Without fanfare, an Indian spacecraft just completed its fifth year in orbit around Mars last week.As the spacecraft nears the end of its design lifetime, this is a moment that seems worth a little more recognition.When it launched the Mars Orbiter Mission in November, 2013, India had never attempted an interplanetary flight before.India made it on the country's first try, with a budget significantly less than $100 million.The spacecraft remains in good working order, with fuel for at least another year of operations.Before the Mars Orbiter Mission reached Mars, only the United States, Soviet Union, and European Space Agency had successfully sent robotic missions to Mars.
The Indian Space Research Organization (ISRO) lost contact with its lunar lander as it headed towards the moon's surface on Sept. 6.Since losing contact, ISRO has engaged in a rescue mission of sorts, listening to the sky hoping to hear from what was to be the first spacecraft to explore the moon's south pole.As part of that mission, NASA has stepped in to help, sending the Lunar Reconnaissance Orbiter (LRO) over the supposed landing site to join the search on Sept. 17.But the news is grim.There's no sign of Vikram.Early reports suggested the LRO was unable to locate the lander due to intense shadows as dusk descended on the moon.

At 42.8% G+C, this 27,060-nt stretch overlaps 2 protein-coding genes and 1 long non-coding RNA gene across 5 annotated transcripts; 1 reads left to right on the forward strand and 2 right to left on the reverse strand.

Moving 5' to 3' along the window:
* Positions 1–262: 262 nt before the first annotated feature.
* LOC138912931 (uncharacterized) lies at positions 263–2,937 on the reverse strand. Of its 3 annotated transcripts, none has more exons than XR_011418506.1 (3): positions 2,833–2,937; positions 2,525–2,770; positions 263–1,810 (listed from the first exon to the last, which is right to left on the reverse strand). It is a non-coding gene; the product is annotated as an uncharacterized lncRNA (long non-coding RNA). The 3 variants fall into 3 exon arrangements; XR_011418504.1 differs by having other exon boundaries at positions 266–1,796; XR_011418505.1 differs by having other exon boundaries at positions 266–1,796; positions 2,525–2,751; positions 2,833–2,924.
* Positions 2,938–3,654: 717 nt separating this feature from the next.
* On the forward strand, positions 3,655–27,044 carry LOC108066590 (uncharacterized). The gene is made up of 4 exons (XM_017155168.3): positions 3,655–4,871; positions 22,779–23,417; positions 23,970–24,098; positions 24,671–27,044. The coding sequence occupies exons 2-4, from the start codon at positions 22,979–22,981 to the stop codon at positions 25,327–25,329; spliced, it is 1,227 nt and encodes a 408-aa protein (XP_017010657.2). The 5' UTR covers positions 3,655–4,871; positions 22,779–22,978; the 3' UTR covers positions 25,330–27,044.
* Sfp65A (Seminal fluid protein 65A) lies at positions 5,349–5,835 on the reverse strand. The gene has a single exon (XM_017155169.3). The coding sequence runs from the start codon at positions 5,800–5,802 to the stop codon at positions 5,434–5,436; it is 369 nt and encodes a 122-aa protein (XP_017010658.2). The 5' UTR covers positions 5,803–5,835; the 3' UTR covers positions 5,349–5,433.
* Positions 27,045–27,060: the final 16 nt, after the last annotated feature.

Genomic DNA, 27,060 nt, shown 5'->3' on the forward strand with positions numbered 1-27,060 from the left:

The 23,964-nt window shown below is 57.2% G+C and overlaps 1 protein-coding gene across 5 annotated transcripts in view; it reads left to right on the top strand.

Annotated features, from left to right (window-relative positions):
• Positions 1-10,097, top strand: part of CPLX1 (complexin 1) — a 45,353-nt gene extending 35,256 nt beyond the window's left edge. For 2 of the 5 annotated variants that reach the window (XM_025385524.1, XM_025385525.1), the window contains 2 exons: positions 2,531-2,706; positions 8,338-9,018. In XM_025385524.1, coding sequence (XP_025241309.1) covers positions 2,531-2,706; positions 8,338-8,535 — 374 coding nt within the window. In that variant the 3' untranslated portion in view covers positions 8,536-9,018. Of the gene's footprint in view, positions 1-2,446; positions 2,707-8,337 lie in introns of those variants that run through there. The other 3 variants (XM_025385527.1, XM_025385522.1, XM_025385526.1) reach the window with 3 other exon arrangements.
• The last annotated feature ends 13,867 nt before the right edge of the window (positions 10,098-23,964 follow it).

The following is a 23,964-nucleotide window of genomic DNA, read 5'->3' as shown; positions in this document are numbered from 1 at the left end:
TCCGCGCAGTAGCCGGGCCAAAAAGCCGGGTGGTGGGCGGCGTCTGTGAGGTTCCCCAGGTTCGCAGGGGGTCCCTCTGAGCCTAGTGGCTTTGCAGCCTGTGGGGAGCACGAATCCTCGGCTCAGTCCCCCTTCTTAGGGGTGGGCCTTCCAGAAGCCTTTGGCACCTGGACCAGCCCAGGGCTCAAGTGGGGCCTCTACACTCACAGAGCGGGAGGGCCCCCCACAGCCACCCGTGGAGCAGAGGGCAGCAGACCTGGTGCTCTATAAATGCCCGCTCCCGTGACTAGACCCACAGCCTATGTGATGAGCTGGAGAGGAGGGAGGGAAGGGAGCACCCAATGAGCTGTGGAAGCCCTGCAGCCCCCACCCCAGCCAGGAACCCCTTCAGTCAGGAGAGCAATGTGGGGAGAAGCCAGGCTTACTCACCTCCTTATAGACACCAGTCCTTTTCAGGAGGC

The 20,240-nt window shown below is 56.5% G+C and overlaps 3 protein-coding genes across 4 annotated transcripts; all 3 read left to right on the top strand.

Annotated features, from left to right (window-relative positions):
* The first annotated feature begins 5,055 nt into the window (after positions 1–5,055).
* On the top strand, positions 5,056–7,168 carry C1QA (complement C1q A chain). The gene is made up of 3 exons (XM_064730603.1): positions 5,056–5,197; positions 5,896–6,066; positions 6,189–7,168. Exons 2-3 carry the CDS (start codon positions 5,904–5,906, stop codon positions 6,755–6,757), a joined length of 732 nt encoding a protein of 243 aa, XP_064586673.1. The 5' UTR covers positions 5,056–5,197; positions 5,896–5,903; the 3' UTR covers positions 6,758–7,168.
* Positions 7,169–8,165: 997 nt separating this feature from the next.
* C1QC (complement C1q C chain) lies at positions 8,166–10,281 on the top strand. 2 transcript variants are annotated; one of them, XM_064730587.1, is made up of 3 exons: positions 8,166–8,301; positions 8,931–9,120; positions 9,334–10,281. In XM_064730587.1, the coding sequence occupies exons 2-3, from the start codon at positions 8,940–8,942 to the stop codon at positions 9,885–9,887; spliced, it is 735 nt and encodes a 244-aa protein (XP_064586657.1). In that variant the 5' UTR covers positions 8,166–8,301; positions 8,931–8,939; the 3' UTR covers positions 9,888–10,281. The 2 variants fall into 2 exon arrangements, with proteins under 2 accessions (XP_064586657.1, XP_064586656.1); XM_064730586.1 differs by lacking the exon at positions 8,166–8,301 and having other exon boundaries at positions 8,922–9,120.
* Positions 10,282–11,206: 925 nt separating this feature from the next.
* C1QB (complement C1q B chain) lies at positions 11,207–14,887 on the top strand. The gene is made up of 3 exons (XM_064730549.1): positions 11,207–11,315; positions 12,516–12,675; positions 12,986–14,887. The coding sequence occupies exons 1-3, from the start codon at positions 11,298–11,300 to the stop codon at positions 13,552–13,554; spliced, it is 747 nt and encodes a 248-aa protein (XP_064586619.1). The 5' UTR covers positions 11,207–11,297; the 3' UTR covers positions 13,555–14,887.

Plus: Who needs a visa to Europe when you've got a Space Bridge?Roundup While NASA splashing the cash on Orion modules may have grabbed the headlines, the fate of India's lander continued to perplex, assembly of the Space Launch System continued and Blighty pondered a Space Bridge.The final join means the monster is ready to receive four RS-25 engines left over from the Shuttle programme, along with avionics.The stand notably saw service testing the first stage of the Saturn V.Should the Green Run testing go well, the stage will eventually be used to send an uncrewed mission around the Moon.The team expects things will be easier second time round, when building the core stage for Artemis II, which will take astronauts around the Moon.